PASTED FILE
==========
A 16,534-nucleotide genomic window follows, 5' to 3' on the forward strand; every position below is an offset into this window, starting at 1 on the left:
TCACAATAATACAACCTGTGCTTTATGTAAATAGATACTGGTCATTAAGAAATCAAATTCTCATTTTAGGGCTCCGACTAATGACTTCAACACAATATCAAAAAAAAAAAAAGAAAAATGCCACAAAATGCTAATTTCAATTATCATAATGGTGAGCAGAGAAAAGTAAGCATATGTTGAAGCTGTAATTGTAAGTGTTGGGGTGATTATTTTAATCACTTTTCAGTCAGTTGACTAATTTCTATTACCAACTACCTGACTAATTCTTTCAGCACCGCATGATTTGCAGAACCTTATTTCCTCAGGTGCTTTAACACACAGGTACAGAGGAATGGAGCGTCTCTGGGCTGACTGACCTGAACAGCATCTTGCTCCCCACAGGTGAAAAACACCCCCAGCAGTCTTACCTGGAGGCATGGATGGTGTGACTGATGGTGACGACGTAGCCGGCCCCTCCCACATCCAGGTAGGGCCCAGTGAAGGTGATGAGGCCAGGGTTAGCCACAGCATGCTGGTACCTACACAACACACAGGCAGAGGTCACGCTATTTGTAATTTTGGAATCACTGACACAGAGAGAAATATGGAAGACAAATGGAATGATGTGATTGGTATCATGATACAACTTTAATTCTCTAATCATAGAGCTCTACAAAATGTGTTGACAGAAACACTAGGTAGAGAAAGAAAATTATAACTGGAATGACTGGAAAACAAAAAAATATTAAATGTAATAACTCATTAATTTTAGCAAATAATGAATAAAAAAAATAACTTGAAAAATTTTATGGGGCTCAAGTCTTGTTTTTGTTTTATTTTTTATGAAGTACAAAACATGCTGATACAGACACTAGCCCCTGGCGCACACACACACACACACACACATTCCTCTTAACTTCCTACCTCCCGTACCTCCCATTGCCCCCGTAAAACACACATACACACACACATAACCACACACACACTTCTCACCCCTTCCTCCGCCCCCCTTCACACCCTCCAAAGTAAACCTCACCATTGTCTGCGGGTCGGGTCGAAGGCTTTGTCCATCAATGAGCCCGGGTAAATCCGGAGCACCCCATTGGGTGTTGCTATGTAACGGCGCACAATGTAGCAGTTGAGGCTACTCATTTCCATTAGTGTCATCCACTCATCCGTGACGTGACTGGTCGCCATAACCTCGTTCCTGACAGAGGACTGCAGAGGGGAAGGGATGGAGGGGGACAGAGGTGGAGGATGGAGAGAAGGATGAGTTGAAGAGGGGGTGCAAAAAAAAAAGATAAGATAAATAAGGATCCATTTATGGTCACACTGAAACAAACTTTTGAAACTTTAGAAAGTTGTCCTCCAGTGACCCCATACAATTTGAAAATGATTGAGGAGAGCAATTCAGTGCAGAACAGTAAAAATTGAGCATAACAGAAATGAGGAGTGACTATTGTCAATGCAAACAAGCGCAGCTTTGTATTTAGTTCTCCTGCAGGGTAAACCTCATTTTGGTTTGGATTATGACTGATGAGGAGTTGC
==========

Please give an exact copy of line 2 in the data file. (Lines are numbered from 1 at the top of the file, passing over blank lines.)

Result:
TCACAATAATACAACCTGTGCTTTATGTAAATAGATACTGGTCATTAAGAAATCAAATTCTCATTTTAGGGCTCCGACTAATGACTTCAACACAATATCAAAAAAAAAAAAAGAAAAATGCCACAAAATGCTAATTTCAATTATCATAATGGTGAGCAGAGAAAAGTAAGCATATGTTGAAGCTGTAATTGTAAGTGTTGGGGTGATTATTTTAATCACTTTTCAGTCAGTTGACTAATTTCTATTACCAACTACCTGACTAATTCTTTCAGCACCGCATGATTTGCAGAACCTTATTTCCTCAGGTGCTTTAACACACAGGTACAGAGGAATGGAGCGTCTCTGGGCTGACTGACCTGAACAGCATCTTGCTCCCCACAGGTGAAAAACACCCCCAGCAGTCTTACCTGGAGGCATGGATGGTGTGACTGATGGTGACGACGTAGCCGGCCCCTCCCACATCCAGGTAGGGCCCAGTGAAGGTGATGAGGCCAGGGTTAGCCACAGCATGCTGGTACCTACACAACACACAGGCAGAGGTCACGCTATTTGTAATTTTGGAATCACTGACACAGAGAGAAATATGGAAGACAAATGGAATGATGTGATTGGTATCATGATACAACTTTAATTCTCTAATCATAGAGCTCTACAAAATGTGTTGACAGAAACACTAGGTAGAGAAAGAAAATTATAACTGGAATGACTGGAAAACAAAAAAATATTAAATGTAATAACTCATTAATTTTAGCAAATAATGAATAAAAAAAATAACTTGAAAAATTTTATGGGGCTCAAGTCTTGTTTTTGTTTTATTTTTTATGAAGTACAAAACATGCTGATACAGACACTAGCCCCTGGCGCACACACACACACACACACACATTCCTCTTAACTTCCTACCTCCCGTACCTCCCATTGCCCCCGTAAAACACACATACACACACACATAACCACACACACACTTCTCACCCCTTCCTCCGCCCCCCTTCACACCCTCCAAAGTAAACCTCACCATTGTCTGCGGGTCGGGTCGAAGGCTTTGTCCATCAATGAGCCCGGGTAAATCCGGAGCACCCCATTGGGTGTTGCTATGTAACGGCGCACAATGTAGCAGTTGAGGCTACTCATTTCCATTAGTGTCATCCACTCATCCGTGACGTGACTGGTCGCCATAACCTCGTTCCTGACAGAGGACTGCAGAGGGGAAGGGATGGAGGGGGACAGAGGTGGAGGATGGAGAGAAGGATGAGTTGAAGAGGGGGTGCAAAAAAAAAAGATAAGATAAATAAGGATCCATTTATGGTCACACTGAAACAAACTTTTGAAACTTTAGAAAGTTGTCCTCCAGTGACCCCATACAATTTGAAAATGATTGAGGAGAGCAATTCAGTGCAGAACAGTAAAAATTGAGCATAACAGAAATGAGGAGTGACTATTGTCAATGCAAACAAGCGCAGCTTTGTATTTAGTTCTCCTGCAGGGTAAACCTCATTTTGGTTTGGATTATGACTGATGAGGAGTTGC